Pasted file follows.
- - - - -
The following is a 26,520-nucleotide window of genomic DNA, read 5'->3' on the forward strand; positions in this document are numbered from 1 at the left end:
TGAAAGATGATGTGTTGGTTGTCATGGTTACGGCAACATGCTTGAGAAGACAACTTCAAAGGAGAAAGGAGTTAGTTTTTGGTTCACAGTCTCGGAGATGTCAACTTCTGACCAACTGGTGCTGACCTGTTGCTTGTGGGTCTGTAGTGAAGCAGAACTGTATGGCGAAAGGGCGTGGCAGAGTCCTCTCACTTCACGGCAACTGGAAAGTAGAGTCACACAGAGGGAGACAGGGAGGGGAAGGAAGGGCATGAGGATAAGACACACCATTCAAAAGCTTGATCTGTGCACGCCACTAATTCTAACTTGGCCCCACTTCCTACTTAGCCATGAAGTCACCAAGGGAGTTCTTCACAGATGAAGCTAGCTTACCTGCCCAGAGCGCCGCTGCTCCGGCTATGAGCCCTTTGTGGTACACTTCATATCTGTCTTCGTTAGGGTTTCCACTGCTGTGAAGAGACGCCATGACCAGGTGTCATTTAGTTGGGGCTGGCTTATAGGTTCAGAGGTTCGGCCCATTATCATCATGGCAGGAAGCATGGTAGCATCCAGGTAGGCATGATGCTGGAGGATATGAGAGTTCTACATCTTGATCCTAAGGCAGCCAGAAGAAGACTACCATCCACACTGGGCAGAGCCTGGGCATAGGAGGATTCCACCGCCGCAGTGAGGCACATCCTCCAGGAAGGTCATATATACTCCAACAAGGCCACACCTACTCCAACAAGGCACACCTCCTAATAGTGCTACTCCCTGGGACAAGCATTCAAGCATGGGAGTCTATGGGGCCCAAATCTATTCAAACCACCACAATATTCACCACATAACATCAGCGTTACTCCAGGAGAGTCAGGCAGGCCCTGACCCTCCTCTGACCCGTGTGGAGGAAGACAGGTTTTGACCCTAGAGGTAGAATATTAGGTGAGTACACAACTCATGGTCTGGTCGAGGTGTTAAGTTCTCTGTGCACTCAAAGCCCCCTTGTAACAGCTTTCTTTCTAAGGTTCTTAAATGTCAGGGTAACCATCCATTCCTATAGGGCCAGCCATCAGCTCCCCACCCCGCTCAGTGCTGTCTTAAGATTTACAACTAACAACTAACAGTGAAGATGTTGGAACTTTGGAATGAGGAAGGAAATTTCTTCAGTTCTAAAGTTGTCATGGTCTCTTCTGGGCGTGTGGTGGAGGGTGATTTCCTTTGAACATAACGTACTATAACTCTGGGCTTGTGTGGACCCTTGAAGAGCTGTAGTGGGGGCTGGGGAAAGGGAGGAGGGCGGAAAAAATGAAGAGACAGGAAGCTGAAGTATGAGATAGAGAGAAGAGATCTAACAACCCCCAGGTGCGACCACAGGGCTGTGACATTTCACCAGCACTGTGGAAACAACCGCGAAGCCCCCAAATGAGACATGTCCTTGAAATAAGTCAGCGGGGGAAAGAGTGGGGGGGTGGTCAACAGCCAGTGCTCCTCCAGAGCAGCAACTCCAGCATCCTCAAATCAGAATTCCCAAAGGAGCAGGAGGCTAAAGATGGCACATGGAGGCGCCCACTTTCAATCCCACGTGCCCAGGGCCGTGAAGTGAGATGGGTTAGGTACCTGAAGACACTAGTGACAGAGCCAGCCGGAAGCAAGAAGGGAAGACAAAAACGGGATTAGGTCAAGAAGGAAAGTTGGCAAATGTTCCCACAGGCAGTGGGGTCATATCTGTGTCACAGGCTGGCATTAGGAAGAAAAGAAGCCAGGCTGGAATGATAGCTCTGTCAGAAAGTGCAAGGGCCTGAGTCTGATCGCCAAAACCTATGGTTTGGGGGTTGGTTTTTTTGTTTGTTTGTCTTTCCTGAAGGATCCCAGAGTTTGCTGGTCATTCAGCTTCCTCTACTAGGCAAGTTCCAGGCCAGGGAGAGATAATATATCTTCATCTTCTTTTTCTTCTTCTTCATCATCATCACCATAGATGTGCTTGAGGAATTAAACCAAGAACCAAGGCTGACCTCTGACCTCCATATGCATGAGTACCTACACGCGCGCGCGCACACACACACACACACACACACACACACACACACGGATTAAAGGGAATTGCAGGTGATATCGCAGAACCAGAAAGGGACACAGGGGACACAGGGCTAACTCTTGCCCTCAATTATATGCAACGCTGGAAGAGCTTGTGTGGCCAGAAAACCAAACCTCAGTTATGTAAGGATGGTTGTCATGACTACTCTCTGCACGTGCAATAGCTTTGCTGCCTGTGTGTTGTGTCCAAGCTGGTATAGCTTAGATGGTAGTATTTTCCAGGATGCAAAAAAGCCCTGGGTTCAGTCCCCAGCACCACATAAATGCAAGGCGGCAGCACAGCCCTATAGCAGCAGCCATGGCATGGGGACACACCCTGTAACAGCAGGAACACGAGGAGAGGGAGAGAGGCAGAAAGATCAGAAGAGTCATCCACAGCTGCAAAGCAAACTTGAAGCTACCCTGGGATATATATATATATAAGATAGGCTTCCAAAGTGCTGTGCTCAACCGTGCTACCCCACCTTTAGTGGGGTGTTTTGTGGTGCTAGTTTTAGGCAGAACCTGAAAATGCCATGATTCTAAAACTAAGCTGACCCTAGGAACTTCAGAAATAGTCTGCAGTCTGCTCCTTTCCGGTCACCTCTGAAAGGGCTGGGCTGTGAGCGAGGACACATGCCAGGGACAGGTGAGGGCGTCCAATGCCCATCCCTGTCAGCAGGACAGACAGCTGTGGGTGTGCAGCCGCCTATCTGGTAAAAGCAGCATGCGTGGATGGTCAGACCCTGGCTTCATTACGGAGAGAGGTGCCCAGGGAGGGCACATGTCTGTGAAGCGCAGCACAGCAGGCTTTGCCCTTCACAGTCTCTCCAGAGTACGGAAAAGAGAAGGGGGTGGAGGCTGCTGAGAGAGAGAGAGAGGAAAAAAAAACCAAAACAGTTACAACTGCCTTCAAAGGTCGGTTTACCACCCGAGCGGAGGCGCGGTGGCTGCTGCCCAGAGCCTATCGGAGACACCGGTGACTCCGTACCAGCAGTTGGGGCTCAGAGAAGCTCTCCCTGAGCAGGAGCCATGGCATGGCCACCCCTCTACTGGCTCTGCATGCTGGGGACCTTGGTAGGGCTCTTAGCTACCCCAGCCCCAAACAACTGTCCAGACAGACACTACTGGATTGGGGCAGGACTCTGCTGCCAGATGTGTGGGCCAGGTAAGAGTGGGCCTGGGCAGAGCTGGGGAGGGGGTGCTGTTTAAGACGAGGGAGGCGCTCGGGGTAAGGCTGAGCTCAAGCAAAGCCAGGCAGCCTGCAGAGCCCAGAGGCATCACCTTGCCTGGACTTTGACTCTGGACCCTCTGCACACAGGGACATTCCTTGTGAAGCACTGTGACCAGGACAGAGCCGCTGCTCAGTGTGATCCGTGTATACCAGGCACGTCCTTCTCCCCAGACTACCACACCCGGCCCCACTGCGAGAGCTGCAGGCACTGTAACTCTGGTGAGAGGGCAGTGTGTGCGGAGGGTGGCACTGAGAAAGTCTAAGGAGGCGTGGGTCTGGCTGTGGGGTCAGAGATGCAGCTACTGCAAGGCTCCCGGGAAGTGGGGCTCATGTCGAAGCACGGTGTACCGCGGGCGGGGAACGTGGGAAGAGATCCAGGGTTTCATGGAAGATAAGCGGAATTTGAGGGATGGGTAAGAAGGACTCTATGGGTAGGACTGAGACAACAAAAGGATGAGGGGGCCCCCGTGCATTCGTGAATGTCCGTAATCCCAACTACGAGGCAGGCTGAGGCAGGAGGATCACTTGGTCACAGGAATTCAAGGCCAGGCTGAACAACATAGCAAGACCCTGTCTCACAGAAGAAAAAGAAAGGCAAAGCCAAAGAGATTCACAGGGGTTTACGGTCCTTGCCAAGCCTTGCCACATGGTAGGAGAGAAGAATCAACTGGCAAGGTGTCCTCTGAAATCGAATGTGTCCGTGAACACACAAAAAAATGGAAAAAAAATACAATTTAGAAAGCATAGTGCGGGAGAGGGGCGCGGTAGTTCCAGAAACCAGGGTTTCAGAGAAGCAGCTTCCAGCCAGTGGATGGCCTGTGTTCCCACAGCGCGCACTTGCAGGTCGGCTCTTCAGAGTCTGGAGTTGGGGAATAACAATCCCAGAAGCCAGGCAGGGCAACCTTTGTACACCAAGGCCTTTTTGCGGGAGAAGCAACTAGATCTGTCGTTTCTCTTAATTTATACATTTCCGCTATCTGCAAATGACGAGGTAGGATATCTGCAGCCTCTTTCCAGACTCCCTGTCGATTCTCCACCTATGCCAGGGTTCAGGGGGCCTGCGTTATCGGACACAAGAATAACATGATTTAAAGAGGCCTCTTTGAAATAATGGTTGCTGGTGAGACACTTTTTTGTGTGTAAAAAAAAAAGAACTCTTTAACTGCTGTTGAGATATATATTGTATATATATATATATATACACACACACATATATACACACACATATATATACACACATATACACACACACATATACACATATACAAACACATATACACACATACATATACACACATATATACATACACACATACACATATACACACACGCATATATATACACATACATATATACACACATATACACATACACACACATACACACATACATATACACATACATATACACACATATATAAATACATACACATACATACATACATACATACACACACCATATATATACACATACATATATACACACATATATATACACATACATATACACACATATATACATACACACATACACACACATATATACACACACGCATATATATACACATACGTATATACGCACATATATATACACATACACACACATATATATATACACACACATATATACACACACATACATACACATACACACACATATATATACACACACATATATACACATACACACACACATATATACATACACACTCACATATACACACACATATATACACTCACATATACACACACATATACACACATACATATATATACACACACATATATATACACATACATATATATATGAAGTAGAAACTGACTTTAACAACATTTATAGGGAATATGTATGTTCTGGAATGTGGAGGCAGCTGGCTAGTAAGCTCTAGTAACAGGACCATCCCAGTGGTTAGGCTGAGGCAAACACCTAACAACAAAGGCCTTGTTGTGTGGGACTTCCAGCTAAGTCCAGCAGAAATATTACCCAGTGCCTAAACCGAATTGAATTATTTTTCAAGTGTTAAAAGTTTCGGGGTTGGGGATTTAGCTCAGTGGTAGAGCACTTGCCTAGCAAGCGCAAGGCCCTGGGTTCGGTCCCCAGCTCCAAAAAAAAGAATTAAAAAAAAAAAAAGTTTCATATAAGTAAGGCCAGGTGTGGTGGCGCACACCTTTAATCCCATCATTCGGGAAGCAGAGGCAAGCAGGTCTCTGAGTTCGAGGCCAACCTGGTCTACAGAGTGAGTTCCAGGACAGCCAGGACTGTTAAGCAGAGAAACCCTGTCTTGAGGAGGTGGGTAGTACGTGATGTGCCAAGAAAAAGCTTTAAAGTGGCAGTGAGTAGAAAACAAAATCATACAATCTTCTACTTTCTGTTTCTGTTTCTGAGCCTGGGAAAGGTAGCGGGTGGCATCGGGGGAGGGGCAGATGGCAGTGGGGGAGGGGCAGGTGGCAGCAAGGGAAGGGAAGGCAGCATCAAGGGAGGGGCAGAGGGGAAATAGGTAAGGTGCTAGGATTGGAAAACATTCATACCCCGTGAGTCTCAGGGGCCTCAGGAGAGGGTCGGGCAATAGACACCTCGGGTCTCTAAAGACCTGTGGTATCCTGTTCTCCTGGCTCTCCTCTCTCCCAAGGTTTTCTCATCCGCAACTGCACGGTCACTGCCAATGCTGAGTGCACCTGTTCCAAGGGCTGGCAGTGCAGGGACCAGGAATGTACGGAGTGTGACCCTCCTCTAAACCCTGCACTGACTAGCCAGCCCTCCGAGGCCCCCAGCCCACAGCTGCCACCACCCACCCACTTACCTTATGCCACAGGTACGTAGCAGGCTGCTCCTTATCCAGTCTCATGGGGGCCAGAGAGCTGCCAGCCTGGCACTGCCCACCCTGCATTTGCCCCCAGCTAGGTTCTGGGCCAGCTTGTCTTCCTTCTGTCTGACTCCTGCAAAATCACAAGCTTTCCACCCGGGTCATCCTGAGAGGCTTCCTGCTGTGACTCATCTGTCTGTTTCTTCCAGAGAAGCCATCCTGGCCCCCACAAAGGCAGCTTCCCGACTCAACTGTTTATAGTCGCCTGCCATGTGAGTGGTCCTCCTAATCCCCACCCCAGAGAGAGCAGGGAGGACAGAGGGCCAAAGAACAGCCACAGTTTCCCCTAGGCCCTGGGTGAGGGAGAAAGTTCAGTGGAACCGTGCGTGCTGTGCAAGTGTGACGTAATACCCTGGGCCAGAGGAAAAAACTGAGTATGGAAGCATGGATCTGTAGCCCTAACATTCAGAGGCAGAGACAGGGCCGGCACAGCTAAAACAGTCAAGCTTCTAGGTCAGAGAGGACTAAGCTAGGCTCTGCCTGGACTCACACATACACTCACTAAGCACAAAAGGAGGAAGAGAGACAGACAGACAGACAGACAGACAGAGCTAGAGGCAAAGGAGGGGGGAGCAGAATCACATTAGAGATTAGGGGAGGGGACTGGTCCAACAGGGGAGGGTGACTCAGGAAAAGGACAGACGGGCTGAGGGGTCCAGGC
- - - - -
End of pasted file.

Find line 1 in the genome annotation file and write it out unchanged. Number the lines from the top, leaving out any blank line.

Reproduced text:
The following is a 26,520-nucleotide window of genomic DNA, read 5'->3' on the forward strand; positions in this document are numbered from 1 at the left end: